While teenagers’ use of conventional cigarettes continues to decline, the percentage of teenagers using electronic vapor products (EVPs), such as e-cigarettes, has risen sharply in Massachusetts since 2016, according to new research from EDC and the MetroWest Health Foundation.
The rapid rise in teenagers’ vaping behaviors was just one finding from the 2018 MetroWest Adolescent Health Survey, a biennial survey of the health and behaviors of more than 41,000 middle and high school students in 25 Massachusetts communities. EDC has conducted the study, which is funded by the MetroWest Health Foundation, since 2006.
Regarding EVPs, the 2018 survey findings included the following:
- 41% (2 out of 5) of high school students reported having ever used an EVP, an increase of 13 percentage points since 2016.
- 28% of students reported using an EVP in the last 30 days.
- By contrast, only 3% of students reported smoking a conventional cigarette within the last 30 days.
“While this increase in vaping is consistent with national trends, it is concerning given new research about the dangers of high doses of nicotine and the other harmful effects of the chemicals in vaping products,” says EDC’s Shari Kessel Schneider, who led the research.
The full 2018 survey results paint a comprehensive, but complex, picture of teenagers’ substance use, mental health, and behaviors. The study found:
- Teenagers’ alcohol use continues to decline. In 2018, 28% of students indicated that they had consumed alcohol in the past 30 days, down from 42% in 2006.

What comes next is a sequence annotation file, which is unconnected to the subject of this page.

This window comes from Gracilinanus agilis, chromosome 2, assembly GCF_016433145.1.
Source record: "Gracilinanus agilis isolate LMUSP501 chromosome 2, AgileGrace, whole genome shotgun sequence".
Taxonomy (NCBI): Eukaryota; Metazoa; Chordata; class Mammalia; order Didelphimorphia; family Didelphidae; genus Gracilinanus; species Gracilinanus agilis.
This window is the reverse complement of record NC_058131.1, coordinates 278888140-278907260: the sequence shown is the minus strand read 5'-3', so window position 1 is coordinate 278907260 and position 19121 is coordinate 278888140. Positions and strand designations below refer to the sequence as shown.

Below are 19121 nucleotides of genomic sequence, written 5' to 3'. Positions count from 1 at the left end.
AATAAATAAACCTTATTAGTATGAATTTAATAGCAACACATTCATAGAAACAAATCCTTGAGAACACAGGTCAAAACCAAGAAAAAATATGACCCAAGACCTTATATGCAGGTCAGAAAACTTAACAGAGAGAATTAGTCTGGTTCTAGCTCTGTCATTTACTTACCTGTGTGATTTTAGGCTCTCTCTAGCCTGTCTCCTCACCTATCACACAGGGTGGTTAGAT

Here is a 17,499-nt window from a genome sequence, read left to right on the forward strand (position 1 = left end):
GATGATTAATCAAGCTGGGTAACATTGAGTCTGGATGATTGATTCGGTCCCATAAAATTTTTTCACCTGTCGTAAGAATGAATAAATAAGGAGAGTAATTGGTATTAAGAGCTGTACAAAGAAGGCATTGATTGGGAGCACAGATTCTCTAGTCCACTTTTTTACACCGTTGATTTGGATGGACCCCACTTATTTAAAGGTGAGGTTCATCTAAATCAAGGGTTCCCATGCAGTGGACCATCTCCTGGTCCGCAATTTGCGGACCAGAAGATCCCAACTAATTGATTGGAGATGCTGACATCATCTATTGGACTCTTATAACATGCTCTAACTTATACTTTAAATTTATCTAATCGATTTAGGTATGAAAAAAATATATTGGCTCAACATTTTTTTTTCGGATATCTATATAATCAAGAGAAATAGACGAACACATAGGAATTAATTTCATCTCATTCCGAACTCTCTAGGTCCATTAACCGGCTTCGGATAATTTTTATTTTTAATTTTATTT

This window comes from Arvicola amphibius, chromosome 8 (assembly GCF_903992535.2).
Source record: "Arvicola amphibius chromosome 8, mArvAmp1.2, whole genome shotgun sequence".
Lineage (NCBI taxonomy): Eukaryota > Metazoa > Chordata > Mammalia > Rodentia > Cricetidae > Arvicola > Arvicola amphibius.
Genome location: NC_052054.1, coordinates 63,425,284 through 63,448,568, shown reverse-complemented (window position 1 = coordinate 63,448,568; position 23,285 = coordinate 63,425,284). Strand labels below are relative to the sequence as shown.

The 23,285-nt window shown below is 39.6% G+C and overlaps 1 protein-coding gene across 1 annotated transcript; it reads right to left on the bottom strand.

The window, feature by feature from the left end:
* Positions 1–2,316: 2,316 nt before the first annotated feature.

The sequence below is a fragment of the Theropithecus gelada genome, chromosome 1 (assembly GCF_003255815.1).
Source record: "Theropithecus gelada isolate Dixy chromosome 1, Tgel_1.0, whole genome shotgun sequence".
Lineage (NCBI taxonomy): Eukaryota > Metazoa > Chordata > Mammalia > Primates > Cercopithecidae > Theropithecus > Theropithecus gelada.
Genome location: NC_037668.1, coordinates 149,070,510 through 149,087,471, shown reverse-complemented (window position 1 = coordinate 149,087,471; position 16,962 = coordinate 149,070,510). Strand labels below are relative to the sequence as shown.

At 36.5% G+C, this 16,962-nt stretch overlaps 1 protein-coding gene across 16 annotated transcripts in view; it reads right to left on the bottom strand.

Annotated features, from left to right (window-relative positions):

- Teenagers’ lifetime use of marijuana is slightly higher, increasing from 28% of high school students in 2016 to 31% in 2018. Future data will indicate whether these higher reports indicate a new trend.
- 36% of respondents indicated that life was “very stressful” in the past 30 days, up from 28% in 2006.
- One fifth of all high school students reported having depressive symptoms within the past 12 months.
- 28% of high school students reported spending three or more hours on social media on the average school day. High social media use is associated with substance use, mental health problems, and getting less sleep.
Schneider says that the 2018 survey highlights areas of continuing concern.
“It is alarming that so many teenagers are reporting that they are experiencing stress, and that reports have steadily increased, particularly among girls. That points to the need for schools to continue to implement stress reduction and mental health support programs for all students,” she says.
Since 2006, the results of the MetroWest Adolescent Health Survey have been used to inform school and community health promotion efforts in Massachusetts. The full collection of survey results is available online.